Review quote
    '... a book that should be recommended reading for all those who are involved in any way with science. There is no better current comprehensive and succinct source that gives such an excellent background to the issues around science communication and explains how to engage with the public, with much valuable practical advice.' Sir Walter Bodmer, FRS 'Bennett and Jennings have assembled a diverse collection of straight-talking essays from a broad spectrum of communicators of science such as academic authors but also from the industry and media. Written in a practical, readable style and all well researched and well thought out, we are presented with history of scientific communication but also a handbook for those who could use a primer or those who are new to the communications game.' Edward Fenner, International Journal of Deliberative Mechanisms in Science
    Table of contents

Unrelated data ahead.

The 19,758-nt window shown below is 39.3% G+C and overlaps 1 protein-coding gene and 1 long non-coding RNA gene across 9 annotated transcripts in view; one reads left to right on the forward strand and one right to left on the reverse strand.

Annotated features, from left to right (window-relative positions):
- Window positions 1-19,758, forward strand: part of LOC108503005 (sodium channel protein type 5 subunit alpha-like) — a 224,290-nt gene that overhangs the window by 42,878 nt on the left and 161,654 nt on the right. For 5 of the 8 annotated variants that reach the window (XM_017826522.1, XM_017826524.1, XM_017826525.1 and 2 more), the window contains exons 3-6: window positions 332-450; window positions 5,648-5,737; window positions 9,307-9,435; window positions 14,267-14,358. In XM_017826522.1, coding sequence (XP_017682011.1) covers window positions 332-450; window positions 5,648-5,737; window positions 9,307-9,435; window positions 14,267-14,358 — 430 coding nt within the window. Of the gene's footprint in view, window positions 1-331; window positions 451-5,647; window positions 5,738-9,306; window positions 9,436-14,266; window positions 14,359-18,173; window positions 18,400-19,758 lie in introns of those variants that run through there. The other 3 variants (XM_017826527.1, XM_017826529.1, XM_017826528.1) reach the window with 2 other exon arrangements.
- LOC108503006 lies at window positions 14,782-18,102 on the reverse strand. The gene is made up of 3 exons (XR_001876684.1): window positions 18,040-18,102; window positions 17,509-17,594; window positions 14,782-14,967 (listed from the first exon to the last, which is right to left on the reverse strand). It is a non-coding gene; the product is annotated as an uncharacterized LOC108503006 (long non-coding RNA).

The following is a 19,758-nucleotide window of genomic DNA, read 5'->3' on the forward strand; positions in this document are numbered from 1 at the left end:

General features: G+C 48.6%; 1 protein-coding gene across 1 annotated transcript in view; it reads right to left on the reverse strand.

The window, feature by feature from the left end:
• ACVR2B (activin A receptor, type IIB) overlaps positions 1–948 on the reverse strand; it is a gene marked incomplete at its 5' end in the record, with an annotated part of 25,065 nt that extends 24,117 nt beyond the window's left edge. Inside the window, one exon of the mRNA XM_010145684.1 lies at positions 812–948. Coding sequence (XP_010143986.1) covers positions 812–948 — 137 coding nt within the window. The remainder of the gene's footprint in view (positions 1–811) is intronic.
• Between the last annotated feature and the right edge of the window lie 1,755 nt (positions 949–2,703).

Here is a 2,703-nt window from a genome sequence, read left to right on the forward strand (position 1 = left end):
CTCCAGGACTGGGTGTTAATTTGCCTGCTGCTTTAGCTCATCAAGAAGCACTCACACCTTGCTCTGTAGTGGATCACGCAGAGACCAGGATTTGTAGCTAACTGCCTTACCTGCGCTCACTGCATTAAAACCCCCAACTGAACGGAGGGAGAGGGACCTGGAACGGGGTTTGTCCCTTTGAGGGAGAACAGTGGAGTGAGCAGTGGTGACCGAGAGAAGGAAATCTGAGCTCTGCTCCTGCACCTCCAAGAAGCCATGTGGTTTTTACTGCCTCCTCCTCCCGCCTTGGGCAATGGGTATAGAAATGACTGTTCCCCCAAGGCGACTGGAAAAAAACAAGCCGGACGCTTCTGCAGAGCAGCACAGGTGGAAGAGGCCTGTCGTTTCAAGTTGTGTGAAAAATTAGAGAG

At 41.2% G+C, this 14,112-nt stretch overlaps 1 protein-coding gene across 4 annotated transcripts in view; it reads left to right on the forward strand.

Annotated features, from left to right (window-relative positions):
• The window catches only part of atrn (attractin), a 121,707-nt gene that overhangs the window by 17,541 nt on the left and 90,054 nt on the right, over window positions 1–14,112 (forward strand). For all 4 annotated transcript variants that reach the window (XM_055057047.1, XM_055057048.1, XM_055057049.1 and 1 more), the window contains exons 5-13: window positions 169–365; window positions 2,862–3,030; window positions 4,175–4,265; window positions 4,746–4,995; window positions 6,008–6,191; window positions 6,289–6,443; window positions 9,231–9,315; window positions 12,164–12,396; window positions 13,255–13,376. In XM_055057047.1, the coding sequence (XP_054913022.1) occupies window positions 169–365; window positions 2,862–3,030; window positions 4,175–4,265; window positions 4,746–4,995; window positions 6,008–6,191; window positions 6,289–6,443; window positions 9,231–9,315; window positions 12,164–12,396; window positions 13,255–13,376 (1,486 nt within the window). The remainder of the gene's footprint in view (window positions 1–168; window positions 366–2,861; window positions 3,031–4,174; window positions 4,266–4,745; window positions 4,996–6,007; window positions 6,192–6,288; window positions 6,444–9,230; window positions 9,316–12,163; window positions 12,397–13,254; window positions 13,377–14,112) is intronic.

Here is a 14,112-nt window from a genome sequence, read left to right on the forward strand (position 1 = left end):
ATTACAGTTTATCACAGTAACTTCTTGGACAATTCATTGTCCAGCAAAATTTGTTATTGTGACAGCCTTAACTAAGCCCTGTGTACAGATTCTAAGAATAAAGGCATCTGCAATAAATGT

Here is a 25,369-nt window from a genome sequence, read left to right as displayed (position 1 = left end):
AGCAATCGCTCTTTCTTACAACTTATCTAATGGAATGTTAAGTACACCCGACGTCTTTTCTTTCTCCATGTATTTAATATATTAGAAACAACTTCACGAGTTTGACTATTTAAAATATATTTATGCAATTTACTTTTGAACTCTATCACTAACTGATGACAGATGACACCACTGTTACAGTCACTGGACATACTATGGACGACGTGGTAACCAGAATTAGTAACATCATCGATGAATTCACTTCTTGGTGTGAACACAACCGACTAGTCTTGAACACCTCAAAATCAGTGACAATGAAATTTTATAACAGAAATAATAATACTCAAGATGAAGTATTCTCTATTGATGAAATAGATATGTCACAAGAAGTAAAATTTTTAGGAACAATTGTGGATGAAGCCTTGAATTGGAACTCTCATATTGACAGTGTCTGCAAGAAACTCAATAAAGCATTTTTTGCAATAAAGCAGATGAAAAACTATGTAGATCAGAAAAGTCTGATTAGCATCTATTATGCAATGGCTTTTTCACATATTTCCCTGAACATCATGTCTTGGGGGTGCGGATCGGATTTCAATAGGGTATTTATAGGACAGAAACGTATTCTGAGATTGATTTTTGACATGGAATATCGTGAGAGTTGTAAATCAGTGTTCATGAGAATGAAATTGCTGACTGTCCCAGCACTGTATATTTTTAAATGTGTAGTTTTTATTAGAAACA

Authors' biographies; Foreword Sir Walter Bodmer; Introduction: public engagement in an evolving science policy landscape Richard A. L. Jones; Part I. What it Helps to Know Beforehand: 1. Deficits and dialogues: science communication and the public understanding of science in the UK Simon J. Lock; 2. Explaining the world: communicating science through the ages James Hannam; 3. Science, truth, and ethics Richard Jennings; 4. The public's view of science George Gaskell, Sally Stares and Nicole Kronberger; 5. The common language of research Tracey Brown; 6. Not 100% sure? The 'public' understanding of risk John Adams; 7. The ethos of science vs. ethics of science communication Alfred Nordmann; Part II. Policy Makers, the Media and Public Interest Organisations: 8. Research and public communication in EU policy and practice Michel Claessens; 9. Tackling the Climate Communication Challenge Andrew C. Revkin; 10. Dealings with the media Stephen White; 11. Dealings with the U.S. media Chris Mooney; 12. Relations with public interest organisations: consumers Sue Davies MBE; 13. Relations with public interest organisations: patients and families Alastair Kent; 14. Relations with environmental organisations: a very personal story Piet Schenkelaars; Part III. What You Can Do and How To Do It: 15. Building relations with the various groups David J. Bennett; 16. Finding the right words: how to shine in radio and television interviews Peter Evans; 17. Nanotechnology and the media - front page or no story? Richard Hayhurst; 18. The power of the podcast: the Naked Scientists' story Chris Smith; 19. The social web in science communication Hayley Birch; 20. Dealing with dilemmas and societal expectations: a company's response Lise Kingo and Susanne Stormer; 21. Science festivals Nicola Buckley and Sue Hordijenko; 22. Things to see and do: how scientific images work Rikke Schmidt Kj'rgaard; 23. The triple helix: the undergraduate student-run face of science communication James Shepherd; 24. Public understanding of research: the Open Research Laboratory at the Deutsches Museum Paul Hix and Wolfgang M. Heckl; 25. 'Imagine': a communication project putting life sciences in the spotlight Patricia Osseweijer and Tanja Klop; Part IV. And Finally, Evaluating and Embedding Science Communication: 26. Evaluating success: how to find out what worked (and what didn't) Laura Grant; 27. Effectively embedding corporate science communication in academia: a second paradigm shift? Maarten C. A. van der Sanden and Patricia Osseweijer; Index.